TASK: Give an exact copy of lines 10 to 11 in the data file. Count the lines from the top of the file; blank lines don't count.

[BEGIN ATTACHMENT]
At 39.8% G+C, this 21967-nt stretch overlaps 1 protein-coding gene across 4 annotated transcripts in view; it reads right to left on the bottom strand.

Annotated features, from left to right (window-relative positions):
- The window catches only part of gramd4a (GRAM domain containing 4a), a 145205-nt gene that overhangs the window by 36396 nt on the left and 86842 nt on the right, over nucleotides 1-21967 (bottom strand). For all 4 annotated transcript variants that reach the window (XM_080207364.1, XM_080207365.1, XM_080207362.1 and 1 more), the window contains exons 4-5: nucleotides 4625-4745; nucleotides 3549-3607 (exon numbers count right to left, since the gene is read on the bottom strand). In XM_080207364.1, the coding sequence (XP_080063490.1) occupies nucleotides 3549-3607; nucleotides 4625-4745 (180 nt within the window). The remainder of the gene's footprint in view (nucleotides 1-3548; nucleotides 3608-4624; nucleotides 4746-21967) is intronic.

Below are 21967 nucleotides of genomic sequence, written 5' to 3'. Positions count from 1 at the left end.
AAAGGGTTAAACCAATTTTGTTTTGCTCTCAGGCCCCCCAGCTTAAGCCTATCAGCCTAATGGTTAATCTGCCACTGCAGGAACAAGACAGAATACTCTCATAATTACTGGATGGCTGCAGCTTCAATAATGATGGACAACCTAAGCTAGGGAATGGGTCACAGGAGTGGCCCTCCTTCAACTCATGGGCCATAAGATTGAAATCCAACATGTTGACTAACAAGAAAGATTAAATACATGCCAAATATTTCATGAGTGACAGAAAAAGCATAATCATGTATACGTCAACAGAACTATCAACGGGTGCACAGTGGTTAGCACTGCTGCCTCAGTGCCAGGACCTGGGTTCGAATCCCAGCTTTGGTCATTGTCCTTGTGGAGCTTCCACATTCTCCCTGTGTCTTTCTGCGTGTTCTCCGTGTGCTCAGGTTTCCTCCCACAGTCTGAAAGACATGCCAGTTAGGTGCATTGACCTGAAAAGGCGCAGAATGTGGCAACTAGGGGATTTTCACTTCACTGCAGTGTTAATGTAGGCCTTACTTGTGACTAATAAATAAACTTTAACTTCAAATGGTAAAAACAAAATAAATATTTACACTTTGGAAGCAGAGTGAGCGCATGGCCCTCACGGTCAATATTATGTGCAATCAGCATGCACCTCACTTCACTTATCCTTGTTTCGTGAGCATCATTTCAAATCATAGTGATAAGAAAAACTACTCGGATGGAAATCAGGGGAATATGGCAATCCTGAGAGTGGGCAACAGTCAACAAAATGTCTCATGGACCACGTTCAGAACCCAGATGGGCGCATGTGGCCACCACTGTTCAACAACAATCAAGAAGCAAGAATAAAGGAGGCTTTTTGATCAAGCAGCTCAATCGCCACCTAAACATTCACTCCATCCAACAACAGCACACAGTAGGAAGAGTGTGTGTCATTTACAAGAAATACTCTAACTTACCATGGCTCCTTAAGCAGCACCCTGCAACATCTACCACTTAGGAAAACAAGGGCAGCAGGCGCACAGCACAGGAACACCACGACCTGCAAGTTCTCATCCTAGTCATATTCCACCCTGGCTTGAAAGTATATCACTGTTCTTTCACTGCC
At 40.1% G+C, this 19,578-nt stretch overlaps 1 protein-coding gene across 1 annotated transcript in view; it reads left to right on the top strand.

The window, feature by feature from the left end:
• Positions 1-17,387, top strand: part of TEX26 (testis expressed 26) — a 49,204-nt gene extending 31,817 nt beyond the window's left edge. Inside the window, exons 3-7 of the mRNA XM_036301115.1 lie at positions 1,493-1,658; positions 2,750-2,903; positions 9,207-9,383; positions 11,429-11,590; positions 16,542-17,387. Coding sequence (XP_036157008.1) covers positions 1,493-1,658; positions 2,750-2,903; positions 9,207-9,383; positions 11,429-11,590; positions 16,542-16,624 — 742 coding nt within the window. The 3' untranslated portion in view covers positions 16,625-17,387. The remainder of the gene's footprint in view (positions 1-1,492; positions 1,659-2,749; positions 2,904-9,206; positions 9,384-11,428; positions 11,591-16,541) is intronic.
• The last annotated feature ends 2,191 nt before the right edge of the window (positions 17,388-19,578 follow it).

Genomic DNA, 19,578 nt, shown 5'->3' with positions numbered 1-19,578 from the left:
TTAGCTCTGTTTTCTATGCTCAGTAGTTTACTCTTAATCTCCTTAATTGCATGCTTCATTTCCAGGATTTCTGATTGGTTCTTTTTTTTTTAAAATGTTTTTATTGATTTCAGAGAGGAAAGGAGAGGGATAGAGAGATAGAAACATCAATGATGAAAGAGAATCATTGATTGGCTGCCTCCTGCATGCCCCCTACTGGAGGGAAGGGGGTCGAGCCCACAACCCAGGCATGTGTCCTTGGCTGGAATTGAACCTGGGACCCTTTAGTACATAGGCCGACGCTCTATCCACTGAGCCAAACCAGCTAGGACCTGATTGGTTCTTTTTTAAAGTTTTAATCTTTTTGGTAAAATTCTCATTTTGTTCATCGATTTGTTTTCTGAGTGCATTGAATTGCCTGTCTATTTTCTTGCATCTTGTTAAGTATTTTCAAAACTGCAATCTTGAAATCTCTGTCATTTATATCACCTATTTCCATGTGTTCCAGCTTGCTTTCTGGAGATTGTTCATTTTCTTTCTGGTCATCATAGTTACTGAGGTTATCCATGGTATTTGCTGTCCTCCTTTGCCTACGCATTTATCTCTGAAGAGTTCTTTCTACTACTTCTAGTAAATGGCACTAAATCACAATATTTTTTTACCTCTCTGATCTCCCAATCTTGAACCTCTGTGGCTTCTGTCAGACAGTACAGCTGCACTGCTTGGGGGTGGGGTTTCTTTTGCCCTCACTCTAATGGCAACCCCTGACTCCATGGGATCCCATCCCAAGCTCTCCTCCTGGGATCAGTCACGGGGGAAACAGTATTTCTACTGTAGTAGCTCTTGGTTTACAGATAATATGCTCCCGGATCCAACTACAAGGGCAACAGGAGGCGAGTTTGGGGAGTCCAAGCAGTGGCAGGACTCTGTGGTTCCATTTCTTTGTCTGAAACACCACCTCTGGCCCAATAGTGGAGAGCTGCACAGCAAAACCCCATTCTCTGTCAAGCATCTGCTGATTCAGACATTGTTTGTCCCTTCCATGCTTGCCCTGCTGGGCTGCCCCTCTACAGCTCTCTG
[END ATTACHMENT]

Genomic DNA, 19,578 nt, shown 5'->3' with positions numbered 1-19,578 from the left:
TTAGCTCTGTTTTCTATGCTCAGTAGTTTACTCTTAATCTCCTTAATTGCATGCTTCATTTCCAGGATTTCTGATTGGTTCTTTTTTTTTTAAAATGTTTTTATTGATTTCAGAGAGGAAAGGAGAGGGATAGAGAGATAGAAACATCAATGATGAAAGAGAATCATTGATTGGCTGCCTCCTGCATGCCCCCTACTGGAGGGAAGGGGGTCGAGCCCACAACCCAGGCATGTGTCCTTGGCTGGAATTGAACCTGGGACCCTTTAGTACATAGGCCGACGCTCTATCCACTGAGCCAAACCAGCTAGGACCTGATTGGTTCTTTTTTAAAGTTTTAATCTTTTTGGTAAAATTCTCATTTTGTTCATCGATTTGTTTTCTGAGTGCATTGAATTGCCTGTCTATTTTCTTGCATCTTGTTAAGTATTTTCAAAACTGCAATCTTGAAATCTCTGTCATTTATATCACCTATTTCCATGTGTTCCAGCTTGCTTTCTGGAGATTGTTCATTTTCTTTCTGGTCATCATAGTTACTGAGGTTATCCATGGTATTTGCTGTCCTCCTTTGCCTACGCATTTATCTCTGAAGAGTTCTTTCTACTACTTCTAGTAAATGGCACTAAATCACAATATTTTTTTACCTCTCTGATCTCCCAATCTTGAACCTCTGTGGCTTCTGTCAGACAGTACAGCTGCACTGCTTGGGGGTGGGGTTTCTTTTGCCCTCACTCTAATGGCAACCCCTGACTCCATGGGATCCCATCCCAAGCTCTCCTCCTGGGATCAGTCACGGGGGAAACAGTATTTCTACTGTAGTAGCTCTTGGTTTACAGATAATATGCTCCCGGATCCAACTACAAGGGCAACAGGAGGCGAGTTTGGGGAGTCCAAGCAGTGGCAGGACTCTGTGGTTCCATTTCTTTGTCTGAAACACCACCTCTGGCCCAATAGTGGAGAGCTGCACAGCAAAACCCCATTCTCTGTCAAGCATCTGCTGATTCAGACATTGTTTGTCCCTTCCATGCTTGCCCTGCTGGGCTGCCCCTCTACAGCTCTCTG